This time, the pickup was on the other side and had only one person. He was opening large trash bags of leaves (his were dry!) and dumping them out. My wife and I had gotten the tree branches tossed, and enough of the wet leaves pulled out with rakes that I thought I could roll the tarp over the remaining leaves and off the trailer.

It seemed like a good idea. And it was. Except those leaves had not only gotten wet, but they had also gotten a bit frozen. Consequently, there I was, up in the trailer, trying to lift and roll that load of soggy, partially frozen leaves off the trailer and getting nowhere. That’s when jumping up into the trailer and lifting and rolling beside me was the fellow who had been untying and dumping bags of leaves. Together, although it was a struggle, we got the rest of the stuff off the trailer.

My wife, thanking him profusely, started towards his truck to help dump leaves, but he politely refused her help.

Wow. Two times, two heavy loads of material, and strangers simply coming over to help. Neither time did they need to do that. And no one, my wife and I included, would have thought less of them had they not.

But the significance of it all was driven home to me a few weeks later in the grocery store.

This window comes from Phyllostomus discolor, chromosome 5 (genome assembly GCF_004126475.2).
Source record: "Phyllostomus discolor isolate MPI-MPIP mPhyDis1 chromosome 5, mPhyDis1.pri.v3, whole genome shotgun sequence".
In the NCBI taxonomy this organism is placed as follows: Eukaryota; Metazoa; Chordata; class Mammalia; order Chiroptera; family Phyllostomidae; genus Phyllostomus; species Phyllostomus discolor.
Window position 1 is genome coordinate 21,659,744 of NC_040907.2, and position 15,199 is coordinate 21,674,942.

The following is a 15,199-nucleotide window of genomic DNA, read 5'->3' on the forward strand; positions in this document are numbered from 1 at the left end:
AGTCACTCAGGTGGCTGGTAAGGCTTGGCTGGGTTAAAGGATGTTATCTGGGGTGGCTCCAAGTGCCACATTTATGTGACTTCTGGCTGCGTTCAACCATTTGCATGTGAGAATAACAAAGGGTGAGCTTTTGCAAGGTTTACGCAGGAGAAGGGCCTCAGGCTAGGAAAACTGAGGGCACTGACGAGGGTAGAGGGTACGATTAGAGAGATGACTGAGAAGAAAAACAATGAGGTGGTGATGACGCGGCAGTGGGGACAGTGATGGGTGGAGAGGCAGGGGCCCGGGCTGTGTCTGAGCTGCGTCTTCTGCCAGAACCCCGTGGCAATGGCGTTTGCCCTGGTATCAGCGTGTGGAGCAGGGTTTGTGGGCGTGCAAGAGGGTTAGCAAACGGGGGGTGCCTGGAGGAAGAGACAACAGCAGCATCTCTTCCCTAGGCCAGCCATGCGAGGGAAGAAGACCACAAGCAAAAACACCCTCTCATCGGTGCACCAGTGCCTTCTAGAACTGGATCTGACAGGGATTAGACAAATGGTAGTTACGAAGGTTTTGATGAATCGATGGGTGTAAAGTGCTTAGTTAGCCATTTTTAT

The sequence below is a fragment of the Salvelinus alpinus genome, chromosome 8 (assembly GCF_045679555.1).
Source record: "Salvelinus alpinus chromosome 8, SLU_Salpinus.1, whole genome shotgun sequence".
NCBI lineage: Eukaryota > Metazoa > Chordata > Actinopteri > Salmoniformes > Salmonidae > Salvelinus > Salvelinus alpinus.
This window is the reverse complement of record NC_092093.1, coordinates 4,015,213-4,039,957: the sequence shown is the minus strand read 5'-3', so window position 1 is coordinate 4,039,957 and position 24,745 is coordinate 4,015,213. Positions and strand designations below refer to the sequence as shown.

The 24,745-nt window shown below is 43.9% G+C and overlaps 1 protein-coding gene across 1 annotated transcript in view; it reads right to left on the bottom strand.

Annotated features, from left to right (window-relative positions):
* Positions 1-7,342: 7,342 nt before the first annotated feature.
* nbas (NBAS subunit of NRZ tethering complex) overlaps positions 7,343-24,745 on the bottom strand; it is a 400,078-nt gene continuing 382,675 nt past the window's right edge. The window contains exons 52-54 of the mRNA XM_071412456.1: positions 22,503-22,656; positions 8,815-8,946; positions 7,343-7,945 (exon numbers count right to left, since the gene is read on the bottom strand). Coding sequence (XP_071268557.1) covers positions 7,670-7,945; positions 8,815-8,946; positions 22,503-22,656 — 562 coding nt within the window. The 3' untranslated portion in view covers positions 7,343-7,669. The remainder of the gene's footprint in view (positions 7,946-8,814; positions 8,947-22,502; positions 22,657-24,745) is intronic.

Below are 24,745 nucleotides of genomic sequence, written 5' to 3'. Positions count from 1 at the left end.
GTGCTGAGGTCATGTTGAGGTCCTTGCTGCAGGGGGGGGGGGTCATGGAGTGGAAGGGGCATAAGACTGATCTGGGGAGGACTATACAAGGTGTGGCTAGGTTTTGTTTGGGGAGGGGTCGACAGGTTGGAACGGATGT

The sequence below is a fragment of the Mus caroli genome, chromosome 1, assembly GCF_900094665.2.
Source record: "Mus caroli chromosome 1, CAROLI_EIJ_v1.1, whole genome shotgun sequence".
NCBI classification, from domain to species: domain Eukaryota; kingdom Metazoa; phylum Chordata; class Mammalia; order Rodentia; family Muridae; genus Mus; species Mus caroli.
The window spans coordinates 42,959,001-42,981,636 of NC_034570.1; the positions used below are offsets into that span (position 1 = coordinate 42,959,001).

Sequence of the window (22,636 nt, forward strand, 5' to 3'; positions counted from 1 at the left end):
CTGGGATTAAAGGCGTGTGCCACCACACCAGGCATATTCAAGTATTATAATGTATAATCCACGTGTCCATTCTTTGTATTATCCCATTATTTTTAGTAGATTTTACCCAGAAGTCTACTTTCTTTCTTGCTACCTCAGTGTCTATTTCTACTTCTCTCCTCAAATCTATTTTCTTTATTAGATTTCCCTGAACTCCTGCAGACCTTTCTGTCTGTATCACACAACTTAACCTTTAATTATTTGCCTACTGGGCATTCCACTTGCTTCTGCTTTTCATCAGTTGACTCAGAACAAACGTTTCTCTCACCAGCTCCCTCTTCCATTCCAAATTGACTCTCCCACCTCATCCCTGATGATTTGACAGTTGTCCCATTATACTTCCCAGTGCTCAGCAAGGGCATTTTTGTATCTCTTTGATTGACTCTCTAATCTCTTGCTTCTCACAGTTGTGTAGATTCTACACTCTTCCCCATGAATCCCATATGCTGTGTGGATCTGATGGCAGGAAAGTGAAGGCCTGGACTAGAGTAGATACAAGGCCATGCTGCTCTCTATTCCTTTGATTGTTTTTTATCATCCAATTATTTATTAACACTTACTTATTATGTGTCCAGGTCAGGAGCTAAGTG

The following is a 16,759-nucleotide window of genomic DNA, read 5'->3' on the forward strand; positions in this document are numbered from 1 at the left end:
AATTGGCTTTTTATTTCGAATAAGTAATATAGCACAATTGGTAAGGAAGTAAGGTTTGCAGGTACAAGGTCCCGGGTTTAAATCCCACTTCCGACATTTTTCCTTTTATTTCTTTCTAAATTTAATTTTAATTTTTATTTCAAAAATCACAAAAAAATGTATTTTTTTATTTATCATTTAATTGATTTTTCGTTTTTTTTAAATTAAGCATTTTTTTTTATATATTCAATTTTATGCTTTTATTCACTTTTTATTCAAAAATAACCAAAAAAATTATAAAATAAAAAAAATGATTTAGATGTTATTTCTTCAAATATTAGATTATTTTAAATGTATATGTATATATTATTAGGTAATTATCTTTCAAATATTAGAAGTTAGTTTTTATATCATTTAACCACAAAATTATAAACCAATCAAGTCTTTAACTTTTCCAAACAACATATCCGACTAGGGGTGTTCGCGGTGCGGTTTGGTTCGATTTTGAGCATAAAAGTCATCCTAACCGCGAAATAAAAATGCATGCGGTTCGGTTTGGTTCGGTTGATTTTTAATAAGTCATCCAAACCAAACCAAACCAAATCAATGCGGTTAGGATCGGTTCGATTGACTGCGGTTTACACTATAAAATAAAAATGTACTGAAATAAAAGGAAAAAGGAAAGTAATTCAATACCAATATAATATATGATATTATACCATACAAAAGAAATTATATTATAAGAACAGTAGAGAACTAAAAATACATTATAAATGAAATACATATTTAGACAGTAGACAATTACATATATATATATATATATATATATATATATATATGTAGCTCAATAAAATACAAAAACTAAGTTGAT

Florence had had some foot surgery, so although ambulatory, it was easier if I did the grocery shopping. (I don’t mind shopping for groceries, but it is without a doubt easier for her to do it rather than answer repeated phone calls to get clarification on whether the “mushroom soup” she has listed is the generic brand, the house brand, or the name brand. Or whether “walnut halves” from the bulk section are okay rather than the packaged name-brand ones.)

I managed to make it through the list with only two or three phone calls and was looking for a check-out line that was not too long. I found one and queued up. A couple of folks pulled their carts in behind me, and two were in front of me. At the conveyor, a woman was unloading a cart and looking back at the line as she did so. Then, a woman rolled her cart to the end of the line, and the woman at the conveyor called to her. A brief conversation occurred between the woman at the conveyor and the person next in line, the next person saying, “Well, why don’t you call her up here.” After which, the woman at the conveyor called the woman at the end of the line to bring her cart forward.

In other words, essentially skipping ahead or “cutting in line,” although obviously, or at least apparently, they were shopping together.